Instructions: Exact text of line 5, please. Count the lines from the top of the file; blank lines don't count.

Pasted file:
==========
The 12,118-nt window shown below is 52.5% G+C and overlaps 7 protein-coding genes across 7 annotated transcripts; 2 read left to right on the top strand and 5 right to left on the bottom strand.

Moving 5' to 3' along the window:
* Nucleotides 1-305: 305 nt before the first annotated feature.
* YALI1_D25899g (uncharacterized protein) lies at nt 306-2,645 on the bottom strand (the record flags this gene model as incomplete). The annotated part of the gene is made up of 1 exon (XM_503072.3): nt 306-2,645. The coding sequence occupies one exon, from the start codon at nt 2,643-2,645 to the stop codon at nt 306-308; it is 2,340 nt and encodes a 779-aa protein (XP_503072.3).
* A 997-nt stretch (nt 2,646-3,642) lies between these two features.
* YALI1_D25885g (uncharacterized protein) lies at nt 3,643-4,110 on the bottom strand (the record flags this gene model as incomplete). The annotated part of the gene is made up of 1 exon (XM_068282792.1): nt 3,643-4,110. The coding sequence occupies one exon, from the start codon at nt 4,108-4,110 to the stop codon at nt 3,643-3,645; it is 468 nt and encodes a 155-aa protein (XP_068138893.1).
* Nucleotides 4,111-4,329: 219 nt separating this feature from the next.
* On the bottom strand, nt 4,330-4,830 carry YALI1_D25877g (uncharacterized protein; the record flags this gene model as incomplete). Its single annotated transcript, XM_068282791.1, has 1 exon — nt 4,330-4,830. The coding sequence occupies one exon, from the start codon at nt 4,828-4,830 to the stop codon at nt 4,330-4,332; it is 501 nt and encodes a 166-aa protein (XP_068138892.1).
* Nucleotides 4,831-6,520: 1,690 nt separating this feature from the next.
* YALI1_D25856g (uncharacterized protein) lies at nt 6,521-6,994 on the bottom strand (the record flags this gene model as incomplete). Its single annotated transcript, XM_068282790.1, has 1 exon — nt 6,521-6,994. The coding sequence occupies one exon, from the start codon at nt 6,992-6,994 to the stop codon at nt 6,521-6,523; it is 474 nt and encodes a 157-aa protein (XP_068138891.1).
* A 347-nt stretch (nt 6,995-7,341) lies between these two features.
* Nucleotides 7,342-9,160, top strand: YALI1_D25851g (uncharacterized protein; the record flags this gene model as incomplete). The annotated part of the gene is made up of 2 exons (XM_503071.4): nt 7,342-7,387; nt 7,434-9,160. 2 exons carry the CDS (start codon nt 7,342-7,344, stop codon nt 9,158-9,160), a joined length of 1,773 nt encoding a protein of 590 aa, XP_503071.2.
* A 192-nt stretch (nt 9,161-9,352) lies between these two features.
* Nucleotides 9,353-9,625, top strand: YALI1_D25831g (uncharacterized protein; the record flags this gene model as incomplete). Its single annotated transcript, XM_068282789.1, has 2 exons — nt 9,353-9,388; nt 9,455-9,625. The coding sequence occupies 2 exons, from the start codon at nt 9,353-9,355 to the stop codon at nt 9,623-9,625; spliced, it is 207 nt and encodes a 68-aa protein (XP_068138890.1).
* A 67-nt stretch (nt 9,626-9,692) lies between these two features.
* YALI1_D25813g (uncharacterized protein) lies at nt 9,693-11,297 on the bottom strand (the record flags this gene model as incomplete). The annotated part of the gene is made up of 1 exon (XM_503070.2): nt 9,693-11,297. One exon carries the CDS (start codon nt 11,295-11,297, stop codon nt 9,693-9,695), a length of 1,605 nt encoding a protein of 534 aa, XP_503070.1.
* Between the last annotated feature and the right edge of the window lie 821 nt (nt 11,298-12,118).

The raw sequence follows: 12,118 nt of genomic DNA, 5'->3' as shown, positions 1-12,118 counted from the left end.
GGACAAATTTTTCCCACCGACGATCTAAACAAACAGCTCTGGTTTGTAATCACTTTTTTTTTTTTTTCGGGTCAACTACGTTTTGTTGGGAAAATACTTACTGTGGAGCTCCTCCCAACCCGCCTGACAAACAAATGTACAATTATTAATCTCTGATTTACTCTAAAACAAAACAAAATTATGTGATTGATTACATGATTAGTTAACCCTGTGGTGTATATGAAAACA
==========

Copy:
* A 997-nt stretch (nt 2,646-3,642) lies between these two features.